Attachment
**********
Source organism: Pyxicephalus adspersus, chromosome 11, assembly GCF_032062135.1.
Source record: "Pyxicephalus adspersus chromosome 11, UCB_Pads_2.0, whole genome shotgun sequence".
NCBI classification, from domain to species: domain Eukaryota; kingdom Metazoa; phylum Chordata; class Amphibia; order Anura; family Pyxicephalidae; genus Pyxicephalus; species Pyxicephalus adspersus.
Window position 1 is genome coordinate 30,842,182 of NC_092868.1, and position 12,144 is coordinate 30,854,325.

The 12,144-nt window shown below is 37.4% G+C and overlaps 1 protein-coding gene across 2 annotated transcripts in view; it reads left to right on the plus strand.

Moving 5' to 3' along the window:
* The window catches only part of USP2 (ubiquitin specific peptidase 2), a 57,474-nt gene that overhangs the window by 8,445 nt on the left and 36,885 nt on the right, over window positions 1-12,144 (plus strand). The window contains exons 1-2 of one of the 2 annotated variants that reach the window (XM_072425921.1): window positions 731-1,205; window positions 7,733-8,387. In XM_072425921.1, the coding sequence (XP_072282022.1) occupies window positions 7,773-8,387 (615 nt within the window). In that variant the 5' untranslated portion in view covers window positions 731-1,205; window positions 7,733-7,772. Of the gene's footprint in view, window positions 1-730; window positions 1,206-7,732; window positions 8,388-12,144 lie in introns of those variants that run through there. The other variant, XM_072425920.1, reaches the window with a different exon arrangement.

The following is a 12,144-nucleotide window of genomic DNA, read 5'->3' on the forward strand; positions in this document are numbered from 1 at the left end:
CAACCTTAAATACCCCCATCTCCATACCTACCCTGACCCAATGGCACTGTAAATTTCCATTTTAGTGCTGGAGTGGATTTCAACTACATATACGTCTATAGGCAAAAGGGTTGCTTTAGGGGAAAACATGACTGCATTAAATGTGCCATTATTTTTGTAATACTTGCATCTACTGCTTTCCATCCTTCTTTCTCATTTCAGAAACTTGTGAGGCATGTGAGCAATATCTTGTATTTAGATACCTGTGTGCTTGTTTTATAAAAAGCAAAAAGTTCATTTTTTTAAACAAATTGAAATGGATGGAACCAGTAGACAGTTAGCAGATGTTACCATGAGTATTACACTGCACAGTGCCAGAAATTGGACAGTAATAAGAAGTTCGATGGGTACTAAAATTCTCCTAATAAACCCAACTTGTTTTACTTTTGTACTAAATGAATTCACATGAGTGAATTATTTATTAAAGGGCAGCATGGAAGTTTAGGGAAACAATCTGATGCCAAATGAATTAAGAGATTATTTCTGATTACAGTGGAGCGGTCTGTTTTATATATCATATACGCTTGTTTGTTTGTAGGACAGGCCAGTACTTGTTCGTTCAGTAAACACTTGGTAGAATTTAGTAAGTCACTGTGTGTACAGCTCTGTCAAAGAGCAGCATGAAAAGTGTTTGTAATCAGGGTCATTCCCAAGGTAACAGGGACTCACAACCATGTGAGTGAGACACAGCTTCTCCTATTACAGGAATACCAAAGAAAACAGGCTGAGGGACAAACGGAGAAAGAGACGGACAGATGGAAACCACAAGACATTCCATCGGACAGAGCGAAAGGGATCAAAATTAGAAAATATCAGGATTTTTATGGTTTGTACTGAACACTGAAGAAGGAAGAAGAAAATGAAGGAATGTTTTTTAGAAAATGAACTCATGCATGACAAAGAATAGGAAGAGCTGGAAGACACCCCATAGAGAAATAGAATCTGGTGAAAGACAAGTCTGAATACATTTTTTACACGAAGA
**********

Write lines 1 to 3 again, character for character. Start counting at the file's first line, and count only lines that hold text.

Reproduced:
Source organism: Pyxicephalus adspersus, chromosome 11, assembly GCF_032062135.1.
Source record: "Pyxicephalus adspersus chromosome 11, UCB_Pads_2.0, whole genome shotgun sequence".
NCBI classification, from domain to species: domain Eukaryota; kingdom Metazoa; phylum Chordata; class Amphibia; order Anura; family Pyxicephalidae; genus Pyxicephalus; species Pyxicephalus adspersus.